The Maine Supreme Judicial Court was faced with a number of interesting personal injury liability questions of first impression in the recent case of Murdock v. Thorne.
For instance: Does a motorist who waves forward another driver have a duty to ensure it is completely safe for the driver to move ahead? Further, does a driver in the outer lane of a four-lane road approaching stopped traffic and a driveway on the right have a duty to anticipate traffic turning into his lane when vehicles in the inner lane are stopped short of that driveway for this purpose?
To answer yes to both questions would be to substantially expand the scope of potential liability for motorists. But the state high court wasn’t ready to do that just yet. Justices didn’t completely foreclose on the possibility, but rather concluded the case at hand wasn’t ripe for such a decision. They dismissed the appeals and told litigants they could appeal again once all other relevant matters were resolved by the lower court.
The case involves a Maine state police officer who was seriously injured in a Portland car accident while on-duty in January 2010.
According to court records, plaintiff, a lieutenant with the Maine State Police, stopped his cruiser in a westbound lane of Skyview Driver with the intention of turning left to enter the State Police barracks driveway, which was located on the other side of the road.
Meanwhile, Defendant No. 1, a motorist traveling the opposite direction in the inner eastbound lane, was approaching a line of stopped traffic ahead. He stopped short of the vehicle in front of him so that he could leave a gap in front of the driveway for the officer to turn. At that point, Defendant No. 1 gestured to the officer to wait for a moment. Defendant No. 1 then checked his side mirror and, seeing no oncoming traffic, waved to the officer to indicate he could safely make the turn.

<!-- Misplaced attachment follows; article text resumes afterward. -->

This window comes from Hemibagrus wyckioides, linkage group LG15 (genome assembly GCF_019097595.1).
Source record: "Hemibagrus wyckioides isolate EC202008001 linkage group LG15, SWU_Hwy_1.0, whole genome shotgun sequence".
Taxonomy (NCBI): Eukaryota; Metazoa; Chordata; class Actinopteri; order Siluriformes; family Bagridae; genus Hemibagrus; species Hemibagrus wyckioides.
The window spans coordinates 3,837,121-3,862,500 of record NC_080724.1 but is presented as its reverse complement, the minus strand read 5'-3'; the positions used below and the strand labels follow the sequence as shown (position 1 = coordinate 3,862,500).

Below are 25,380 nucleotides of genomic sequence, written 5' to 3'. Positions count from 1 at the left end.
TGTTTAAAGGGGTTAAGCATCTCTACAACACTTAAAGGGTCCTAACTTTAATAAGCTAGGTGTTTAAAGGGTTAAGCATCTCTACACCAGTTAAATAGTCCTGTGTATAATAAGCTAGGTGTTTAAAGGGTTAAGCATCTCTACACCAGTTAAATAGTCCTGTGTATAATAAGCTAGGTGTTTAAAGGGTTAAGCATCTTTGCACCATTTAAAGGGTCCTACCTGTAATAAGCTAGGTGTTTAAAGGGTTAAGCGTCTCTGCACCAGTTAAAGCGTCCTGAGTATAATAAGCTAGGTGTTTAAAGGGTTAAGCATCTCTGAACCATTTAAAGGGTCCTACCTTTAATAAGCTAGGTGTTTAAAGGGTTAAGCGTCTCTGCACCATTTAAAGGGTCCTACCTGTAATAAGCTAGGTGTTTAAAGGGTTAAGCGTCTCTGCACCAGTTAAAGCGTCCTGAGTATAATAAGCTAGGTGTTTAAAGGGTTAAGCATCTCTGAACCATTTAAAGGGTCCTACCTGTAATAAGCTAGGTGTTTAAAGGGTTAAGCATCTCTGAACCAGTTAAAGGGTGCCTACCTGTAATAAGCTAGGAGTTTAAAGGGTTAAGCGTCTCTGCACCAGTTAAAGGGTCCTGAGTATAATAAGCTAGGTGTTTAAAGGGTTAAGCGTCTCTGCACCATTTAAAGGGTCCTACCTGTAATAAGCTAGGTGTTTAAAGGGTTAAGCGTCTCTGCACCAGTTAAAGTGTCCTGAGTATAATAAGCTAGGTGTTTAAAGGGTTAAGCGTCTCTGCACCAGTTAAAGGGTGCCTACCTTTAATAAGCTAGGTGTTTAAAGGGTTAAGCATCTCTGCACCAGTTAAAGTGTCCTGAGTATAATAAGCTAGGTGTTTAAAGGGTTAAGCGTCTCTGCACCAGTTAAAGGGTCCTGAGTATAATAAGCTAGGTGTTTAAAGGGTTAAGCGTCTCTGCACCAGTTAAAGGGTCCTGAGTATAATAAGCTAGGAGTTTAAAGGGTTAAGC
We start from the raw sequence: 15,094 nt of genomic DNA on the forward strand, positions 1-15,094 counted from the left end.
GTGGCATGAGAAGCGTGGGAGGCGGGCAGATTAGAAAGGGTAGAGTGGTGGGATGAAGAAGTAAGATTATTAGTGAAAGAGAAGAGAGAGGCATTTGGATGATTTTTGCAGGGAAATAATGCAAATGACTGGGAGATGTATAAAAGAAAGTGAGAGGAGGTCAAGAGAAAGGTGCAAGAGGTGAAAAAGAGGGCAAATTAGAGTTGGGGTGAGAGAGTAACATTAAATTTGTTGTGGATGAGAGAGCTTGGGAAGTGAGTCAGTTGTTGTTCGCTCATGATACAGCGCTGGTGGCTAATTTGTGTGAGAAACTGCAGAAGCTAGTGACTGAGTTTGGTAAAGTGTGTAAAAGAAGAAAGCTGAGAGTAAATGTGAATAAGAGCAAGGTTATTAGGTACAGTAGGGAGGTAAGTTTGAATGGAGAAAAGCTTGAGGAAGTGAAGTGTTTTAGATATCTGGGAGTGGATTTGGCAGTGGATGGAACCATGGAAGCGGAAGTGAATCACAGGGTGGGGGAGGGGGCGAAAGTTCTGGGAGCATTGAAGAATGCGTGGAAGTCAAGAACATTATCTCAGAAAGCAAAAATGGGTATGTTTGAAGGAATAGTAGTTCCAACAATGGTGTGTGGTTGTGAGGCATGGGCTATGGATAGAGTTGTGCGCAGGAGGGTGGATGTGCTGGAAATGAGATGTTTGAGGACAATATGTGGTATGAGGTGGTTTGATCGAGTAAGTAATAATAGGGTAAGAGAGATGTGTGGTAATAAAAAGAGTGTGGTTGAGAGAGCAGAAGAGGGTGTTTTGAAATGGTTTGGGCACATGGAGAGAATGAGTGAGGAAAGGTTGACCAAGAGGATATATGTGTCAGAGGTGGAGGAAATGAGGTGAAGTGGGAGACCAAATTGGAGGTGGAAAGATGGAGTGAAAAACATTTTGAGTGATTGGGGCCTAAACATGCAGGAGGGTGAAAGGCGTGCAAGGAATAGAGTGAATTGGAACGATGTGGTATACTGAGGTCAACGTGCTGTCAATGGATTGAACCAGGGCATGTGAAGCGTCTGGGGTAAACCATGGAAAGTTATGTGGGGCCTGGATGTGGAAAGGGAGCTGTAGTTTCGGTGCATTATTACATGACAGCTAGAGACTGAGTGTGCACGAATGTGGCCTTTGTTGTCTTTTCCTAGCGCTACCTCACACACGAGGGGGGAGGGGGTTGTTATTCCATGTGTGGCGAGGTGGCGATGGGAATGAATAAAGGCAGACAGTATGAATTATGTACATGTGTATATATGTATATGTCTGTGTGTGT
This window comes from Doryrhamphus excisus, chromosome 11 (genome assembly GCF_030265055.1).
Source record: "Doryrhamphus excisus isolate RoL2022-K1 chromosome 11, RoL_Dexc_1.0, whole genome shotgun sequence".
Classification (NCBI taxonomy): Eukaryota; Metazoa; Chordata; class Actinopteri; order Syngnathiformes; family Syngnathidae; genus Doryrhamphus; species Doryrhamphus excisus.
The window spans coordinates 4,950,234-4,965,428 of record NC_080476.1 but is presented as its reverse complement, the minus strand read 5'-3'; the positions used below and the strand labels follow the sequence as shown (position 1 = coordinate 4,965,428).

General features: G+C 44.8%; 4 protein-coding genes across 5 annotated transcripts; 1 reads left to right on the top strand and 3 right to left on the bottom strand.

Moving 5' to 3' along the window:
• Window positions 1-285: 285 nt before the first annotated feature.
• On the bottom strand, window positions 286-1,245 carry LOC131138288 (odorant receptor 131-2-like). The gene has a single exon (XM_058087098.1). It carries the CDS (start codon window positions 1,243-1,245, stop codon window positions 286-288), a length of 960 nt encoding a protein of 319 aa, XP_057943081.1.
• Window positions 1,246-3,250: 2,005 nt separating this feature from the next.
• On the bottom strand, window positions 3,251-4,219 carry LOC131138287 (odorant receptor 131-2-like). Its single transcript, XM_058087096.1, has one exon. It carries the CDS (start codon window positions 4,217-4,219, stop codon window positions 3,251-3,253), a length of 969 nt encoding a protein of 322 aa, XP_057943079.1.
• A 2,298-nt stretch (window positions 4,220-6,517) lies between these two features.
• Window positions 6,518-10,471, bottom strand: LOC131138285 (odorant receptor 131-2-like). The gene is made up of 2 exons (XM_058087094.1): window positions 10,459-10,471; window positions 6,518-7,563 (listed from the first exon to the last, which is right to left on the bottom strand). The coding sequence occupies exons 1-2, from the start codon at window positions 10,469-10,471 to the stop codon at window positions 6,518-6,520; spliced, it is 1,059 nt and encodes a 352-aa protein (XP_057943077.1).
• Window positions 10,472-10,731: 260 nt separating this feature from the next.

The officer inched forward, continuing to check for oncoming traffic as he turned in front of Defendant No. 1. However, as the officer continued to cross in front of Defendant No. 1, the driver again looked in his mirror and saw another motorist, Defendant No. 2, coming toward then in the outermost eastbound lane. Defendant No. 2 honked and waved to the officer to indicate he should stop, but the officer did not hear or see this. Defendant No. 2, who was traveling at or below the 25 mph speed limit, did not see the officer until it was too late.
Defendant No. 2 collided with plaintiff, who suffered serious injuries as a result. Plaintiff collected workers’ compensation benefits, as he’d been working at the time of the accident. He also filed a lawsuit against both Defendants No. 1 and No. 2, as well as against the police agency’s auto insurance company, Defendant No. 3, seeking underinsured motorist coverage.
Trial court granted summary judgment to Defendants No. 1 and No. 3 on the issue of liability, and also indicated that was a final appealable order. The matter against Defendant No. 2 was still pending.
Plaintiff appealed and Defendant No. 3 filed a cross-appeal against plaintiff.
On appeal, however, the Maine Supreme Judicial Court concluded the lower court had improvidently allowed the appeals to proceed. The court never reviewed the facts of the case on merit, finding that:
- The central dispute of fact that is unresolved is whether Defendant No. 2 was negligent. If it was proven at trial he was not liable, plaintiff conceded, “the entire case would go away.”
- If the court affirmed the summary judgments, it would not end the case at the trial court level.
So essentially, the court found, what they would be issuing is an advisory opinion on what are important issues of first impression and which would affect the public financially. The court stated this wasn’t a prudent court of action. However, if following trial there were claims that survive to judgment and that judgment is appealable, it will mean the court will have a fully-developed record to consider and the case could be weighed at that time.
If you are the victim of a Bangor car accident, contact Peter Thompson & Associates at 1-800-804-2004 for a confidential consultation to discuss your rights.
Murdock v. Thorne, March 10, 2016, Maine Supreme Judicial Court
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